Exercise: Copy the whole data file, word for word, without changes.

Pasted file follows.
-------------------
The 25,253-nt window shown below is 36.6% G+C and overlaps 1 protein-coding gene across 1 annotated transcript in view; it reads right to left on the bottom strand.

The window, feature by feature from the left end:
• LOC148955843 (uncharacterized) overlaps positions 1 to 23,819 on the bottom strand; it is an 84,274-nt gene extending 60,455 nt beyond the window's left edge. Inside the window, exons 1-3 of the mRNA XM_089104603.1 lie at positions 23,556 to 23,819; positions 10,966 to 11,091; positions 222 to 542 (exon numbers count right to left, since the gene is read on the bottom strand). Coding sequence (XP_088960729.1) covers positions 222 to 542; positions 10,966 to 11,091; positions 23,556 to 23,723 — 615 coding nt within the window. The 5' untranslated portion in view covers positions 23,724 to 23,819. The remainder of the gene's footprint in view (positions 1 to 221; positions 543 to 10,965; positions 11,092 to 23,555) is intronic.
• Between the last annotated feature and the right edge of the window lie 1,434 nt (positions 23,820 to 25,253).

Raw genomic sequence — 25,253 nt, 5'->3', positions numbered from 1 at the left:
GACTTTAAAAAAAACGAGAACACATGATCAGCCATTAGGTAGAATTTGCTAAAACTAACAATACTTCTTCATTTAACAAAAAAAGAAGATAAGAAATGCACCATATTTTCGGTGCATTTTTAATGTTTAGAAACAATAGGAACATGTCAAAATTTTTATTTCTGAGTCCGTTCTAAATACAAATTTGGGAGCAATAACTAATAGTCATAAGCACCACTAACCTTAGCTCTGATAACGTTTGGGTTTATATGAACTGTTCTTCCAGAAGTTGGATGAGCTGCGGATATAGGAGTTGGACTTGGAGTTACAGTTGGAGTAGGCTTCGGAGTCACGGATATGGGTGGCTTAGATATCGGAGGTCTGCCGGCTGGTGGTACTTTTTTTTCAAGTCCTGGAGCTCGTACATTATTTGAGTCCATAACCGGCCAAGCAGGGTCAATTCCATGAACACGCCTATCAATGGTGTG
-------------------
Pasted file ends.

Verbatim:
The 25,253-nt window shown below is 36.6% G+C and overlaps 1 protein-coding gene across 1 annotated transcript in view; it reads right to left on the bottom strand.

The window, feature by feature from the left end:
• LOC148955843 (uncharacterized) overlaps positions 1 to 23,819 on the bottom strand; it is an 84,274-nt gene extending 60,455 nt beyond the window's left edge. Inside the window, exons 1-3 of the mRNA XM_089104603.1 lie at positions 23,556 to 23,819; positions 10,966 to 11,091; positions 222 to 542 (exon numbers count right to left, since the gene is read on the bottom strand). Coding sequence (XP_088960729.1) covers positions 222 to 542; positions 10,966 to 11,091; positions 23,556 to 23,723 — 615 coding nt within the window. The 5' untranslated portion in view covers positions 23,724 to 23,819. The remainder of the gene's footprint in view (positions 1 to 221; positions 543 to 10,965; positions 11,092 to 23,555) is intronic.
• Between the last annotated feature and the right edge of the window lie 1,434 nt (positions 23,820 to 25,253).

Raw genomic sequence — 25,253 nt, 5'->3', positions numbered from 1 at the left:
GACTTTAAAAAAAACGAGAACACATGATCAGCCATTAGGTAGAATTTGCTAAAACTAACAATACTTCTTCATTTAACAAAAAAAGAAGATAAGAAATGCACCATATTTTCGGTGCATTTTTAATGTTTAGAAACAATAGGAACATGTCAAAATTTTTATTTCTGAGTCCGTTCTAAATACAAATTTGGGAGCAATAACTAATAGTCATAAGCACCACTAACCTTAGCTCTGATAACGTTTGGGTTTATATGAACTGTTCTTCCAGAAGTTGGATGAGCTGCGGATATAGGAGTTGGACTTGGAGTTACAGTTGGAGTAGGCTTCGGAGTCACGGATATGGGTGGCTTAGATATCGGAGGTCTGCCGGCTGGTGGTACTTTTTTTTCAAGTCCTGGAGCTCGTACATTATTTGAGTCCATAACCGGCCAAGCAGGGTCAATTCCATGAACACGCCTATCAATGGTGTG